My parents hosted in their western Ohio home a wake for Mary Catherine, my father’s mother who passed away that week.
My wife and I attended the funeral mass in Cincinnati that rainy March 2012 morning, during which our newborn son promptly spit up on my suit coat as my father delivered a eulogy.
The pervading ache over Mary Catherine’s death had as much to do with losing my grandmother as it did with being unable to introduce her to her great-grandson. She passed at the age of 88 before we could bring the baby to meet her.
“As many of you know,” my 55-year-old father said, “She was my protector.” I heard his words float through St. William’s and sensed many gray heads nodding in acknowledgement, but I was too busy cleaning baby vomit off my lapel to hear more.
But the way he said the word “protector,” slowing each syllable for emphasis, was my first indication something lay hidden in the hearts and minds of just about everyone in the church. I didn’t know exactly what he meant. And yet so many in the sanctuary did. What didn’t I know?
Later, as the rain departed Cincinnati and left a warm fog for the afternoon, I held my son and chatted with family and friends gathered in the kitchen. I thought about my father’s words. I knew his dad, Bud, had proven to be a Janus-like figure in the story of our little clan. Bud, who passed almost 20 years earlier, had been incredibly generous to his children, and also manipulative and abusive.
Dad didn’t talk about it much. What was implied, however, always suggested something terrifying. Perhaps what Dad meant by calling Mary Catherine his “protector” hinted at a broader story.
It did. Just not the one I expected.
What to do with Family Secrets
Our journeys into the past begin somewhere, fueled by curiosity blended with sometimes with a need for something more than just identifying people in an old sepia tone photo.
Some of us have secrets to uncover and mysteries to solve.
Caution, however, is merited because although the adage of the truth setting us free is largely, well, true, it can also cause much heartache and anguish should what we thought was true about our stories turns out to be false.
Some of us who spend time and resources dipping into the well of Ancestry.com’s and other springs of genealogy know the legends we’ve been told about our relatives — grandparents, aunts and uncles from long ago, the first immigrants to arrive in America — may turn out to be only that: a legend without a factual foundation.
If I can encourage you to do one thing as you begin or continue a journey investigating the past, it’s to thrive in the space between factual truth and legend.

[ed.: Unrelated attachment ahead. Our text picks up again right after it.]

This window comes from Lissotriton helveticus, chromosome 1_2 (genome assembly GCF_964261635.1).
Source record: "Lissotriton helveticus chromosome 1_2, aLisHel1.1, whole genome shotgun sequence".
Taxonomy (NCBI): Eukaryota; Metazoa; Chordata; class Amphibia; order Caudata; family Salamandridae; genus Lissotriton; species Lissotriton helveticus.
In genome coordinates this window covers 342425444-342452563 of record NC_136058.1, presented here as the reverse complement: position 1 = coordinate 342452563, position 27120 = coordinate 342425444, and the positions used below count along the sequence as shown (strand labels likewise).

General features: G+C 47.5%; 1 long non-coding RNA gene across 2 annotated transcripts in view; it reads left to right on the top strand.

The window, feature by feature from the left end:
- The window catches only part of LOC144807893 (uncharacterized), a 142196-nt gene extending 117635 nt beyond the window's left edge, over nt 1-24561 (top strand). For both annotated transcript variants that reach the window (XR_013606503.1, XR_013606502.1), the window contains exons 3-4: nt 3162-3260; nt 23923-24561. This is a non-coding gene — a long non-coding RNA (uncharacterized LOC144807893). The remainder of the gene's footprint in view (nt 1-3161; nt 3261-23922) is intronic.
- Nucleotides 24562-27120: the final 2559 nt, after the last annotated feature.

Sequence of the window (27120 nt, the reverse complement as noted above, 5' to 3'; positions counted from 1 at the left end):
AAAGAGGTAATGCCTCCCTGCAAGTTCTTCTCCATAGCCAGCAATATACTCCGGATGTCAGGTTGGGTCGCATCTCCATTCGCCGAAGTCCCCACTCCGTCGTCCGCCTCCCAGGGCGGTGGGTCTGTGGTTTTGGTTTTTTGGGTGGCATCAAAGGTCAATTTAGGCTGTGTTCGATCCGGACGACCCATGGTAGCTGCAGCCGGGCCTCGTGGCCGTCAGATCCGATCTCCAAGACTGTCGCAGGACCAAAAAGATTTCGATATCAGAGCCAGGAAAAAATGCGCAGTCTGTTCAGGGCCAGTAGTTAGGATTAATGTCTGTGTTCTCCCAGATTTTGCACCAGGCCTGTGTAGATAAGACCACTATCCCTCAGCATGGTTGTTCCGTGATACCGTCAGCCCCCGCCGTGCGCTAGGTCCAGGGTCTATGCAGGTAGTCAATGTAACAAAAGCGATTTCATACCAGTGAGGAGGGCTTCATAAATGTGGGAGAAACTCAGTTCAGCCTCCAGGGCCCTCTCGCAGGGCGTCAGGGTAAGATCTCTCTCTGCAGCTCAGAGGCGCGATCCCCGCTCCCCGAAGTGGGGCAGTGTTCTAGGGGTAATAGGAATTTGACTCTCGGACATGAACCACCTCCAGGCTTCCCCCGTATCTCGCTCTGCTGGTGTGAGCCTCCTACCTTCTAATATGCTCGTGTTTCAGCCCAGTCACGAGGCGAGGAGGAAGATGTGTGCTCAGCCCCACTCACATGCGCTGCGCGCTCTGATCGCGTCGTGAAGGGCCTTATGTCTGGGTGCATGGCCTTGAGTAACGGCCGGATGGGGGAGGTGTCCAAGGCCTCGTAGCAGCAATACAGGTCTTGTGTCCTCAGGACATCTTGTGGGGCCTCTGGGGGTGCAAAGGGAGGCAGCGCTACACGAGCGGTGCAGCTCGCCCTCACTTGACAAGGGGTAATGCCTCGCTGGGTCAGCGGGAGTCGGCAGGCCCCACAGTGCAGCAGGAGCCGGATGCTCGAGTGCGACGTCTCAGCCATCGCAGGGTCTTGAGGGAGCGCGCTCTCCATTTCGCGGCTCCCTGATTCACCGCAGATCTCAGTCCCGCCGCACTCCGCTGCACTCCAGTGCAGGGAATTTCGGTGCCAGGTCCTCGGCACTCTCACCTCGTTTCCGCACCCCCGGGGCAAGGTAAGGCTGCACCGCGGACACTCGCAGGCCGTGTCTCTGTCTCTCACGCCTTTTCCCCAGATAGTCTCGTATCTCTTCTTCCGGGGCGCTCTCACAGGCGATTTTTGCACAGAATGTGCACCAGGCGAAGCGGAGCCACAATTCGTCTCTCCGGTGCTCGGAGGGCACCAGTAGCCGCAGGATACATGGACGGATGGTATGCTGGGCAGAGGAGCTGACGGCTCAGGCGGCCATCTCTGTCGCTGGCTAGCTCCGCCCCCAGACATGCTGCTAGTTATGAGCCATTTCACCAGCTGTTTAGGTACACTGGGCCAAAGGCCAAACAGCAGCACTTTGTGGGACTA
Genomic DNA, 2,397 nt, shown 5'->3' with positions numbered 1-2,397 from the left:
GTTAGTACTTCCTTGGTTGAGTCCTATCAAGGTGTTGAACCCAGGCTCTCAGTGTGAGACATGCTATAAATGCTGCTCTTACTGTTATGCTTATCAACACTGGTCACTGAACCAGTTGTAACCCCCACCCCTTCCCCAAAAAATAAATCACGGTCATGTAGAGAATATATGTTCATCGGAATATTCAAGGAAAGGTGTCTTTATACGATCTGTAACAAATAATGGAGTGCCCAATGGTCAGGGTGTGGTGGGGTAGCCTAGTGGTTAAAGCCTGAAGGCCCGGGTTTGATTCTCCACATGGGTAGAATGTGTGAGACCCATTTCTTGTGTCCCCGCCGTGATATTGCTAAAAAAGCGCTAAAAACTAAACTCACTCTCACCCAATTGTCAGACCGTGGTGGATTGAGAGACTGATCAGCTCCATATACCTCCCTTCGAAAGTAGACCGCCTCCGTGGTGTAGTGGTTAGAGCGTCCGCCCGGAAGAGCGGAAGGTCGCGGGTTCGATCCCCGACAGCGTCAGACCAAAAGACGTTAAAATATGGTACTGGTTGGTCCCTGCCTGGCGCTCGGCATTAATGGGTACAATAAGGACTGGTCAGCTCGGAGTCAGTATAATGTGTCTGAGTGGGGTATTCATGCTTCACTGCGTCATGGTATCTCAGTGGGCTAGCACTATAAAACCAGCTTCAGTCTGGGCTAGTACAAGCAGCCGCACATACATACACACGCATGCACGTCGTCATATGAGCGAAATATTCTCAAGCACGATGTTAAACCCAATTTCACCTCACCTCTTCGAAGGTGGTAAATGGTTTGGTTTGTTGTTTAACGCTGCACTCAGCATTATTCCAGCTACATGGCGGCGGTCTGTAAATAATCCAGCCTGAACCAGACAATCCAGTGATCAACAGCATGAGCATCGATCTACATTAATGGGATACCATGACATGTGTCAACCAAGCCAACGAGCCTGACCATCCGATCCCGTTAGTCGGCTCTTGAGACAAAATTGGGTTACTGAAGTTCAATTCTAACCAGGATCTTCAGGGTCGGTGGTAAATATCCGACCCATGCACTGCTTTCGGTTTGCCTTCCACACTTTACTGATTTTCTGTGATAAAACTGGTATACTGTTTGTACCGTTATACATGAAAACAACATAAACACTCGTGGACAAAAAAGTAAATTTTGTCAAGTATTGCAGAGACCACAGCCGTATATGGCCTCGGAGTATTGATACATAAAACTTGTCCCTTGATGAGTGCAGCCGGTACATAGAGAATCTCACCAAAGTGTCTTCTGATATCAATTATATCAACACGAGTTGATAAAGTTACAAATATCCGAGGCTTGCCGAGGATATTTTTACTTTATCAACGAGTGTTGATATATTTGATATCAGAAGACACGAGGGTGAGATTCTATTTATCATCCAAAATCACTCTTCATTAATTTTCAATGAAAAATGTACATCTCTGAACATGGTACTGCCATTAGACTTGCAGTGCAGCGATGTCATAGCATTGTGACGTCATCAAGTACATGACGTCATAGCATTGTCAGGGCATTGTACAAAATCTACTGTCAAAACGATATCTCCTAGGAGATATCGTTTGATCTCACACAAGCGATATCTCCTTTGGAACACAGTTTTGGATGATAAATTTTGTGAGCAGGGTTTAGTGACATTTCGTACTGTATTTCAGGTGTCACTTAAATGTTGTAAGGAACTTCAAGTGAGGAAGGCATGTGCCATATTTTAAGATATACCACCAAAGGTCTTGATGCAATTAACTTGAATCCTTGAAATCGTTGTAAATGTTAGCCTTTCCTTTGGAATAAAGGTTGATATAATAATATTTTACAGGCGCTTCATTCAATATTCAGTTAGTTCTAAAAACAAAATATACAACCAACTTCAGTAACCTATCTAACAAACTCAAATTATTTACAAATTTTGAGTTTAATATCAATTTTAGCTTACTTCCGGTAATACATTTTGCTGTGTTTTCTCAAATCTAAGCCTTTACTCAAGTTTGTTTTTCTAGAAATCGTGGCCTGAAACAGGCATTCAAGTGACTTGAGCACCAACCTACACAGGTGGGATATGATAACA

Expect to upend what you know about your family history. You might confirm those old stories. But maybe not.
You might have to accept questions whose answers will forever elude you. Some documents have disappeared, like so many military records burned in the National Archives fire of 1973, taking with them the facts and confirmation we so desperately seek.
You might also discover stories more thrilling and confounding than anyone today knows. They might even shape your present in the most unexpected and inspiring ways. So go and go bravely.
Such is the story that began in March 2012 with Mary Catherine’s funeral.
“I Need to Talk to You”
As I stood in my parents’ kitchen holding my newborn son, and even after just three months as a new Dad I could never imagine life without him, my own father entered with an earnest look on his face. He signaled to me. “I need to talk to you,” he said.
I handed the baby to my wife to hold and followed Dad into a bedroom and was joined by my younger brother, also a new father. A strange but playful look draped across his face. A smirk teased “I-know-something-you-don’t-know.”
“Now, I know this ain’t gonna be easy for you boys to hear, given your grandmother just died and all,” Dad began, “But now that the funeral’s over, there’s something I want you know. Let me get through saying what I want to say and then I’ll answer all the questions you have.
“The woman we just buried, she was not your grandmother.”
What he told us proved shocking, disheartening and would reorient our lives forever. My grandfather Bud during the mid-1950s had engaged in an affair with a girl about 15 years younger than he. She became pregnant, gave birth to a baby boy, and expected Bud would divorce his wife, Mary Catherine.
That didn’t happen. What did instead would be horrifying for any new parent to hear. According to my father, Bud, who reconciled with Mary Catherine, snatched the newborn out of the arms of his mistress. “You will never see this baby again,” Bud declared to the girl and promptly took the baby home.
He and Mary Catherine raised him without telling him the truth. The boy grew up believing Mary Catherine to be his true mother. That boy was my own father.
And what about the girl? What was her name? “I think it was Dorothy Lipp,” Dad answered. “But I’m not sure.” Nearly six decades had passed since anyone had heard from my father’s birth mother. No one knew where she was or even if she was alive.
It was possible Bud had even lied about her name to hide the true identity of his mistress.
“Now, you should know,” Dad continued, explaining how he learned the truth in his early 20s. And when he did, Mary Catherine warned him. “She said, ‘Don’t go looking for your real mother. You won’t like what you find.'”
“What did she mean by that?” I asked.
“Dunno,” my father replied. “I never asked.”
Quietly, in my own heart and mind, a burning desire began to flame. As a new parent, I kept thinking about the girl and the soul-tearing experience of losing her child.
I wanted to find out what happened to her.
This post is part of Amy Johnson Crow’s 52 Ancestors in 52 Weeks Challenge, a year-long blogging project focusing on family history stories. This week’s prompt is “first.”
Dave Pidgeon is a writer and photographer who lives with his wife and their two sons in Lancaster, Pa.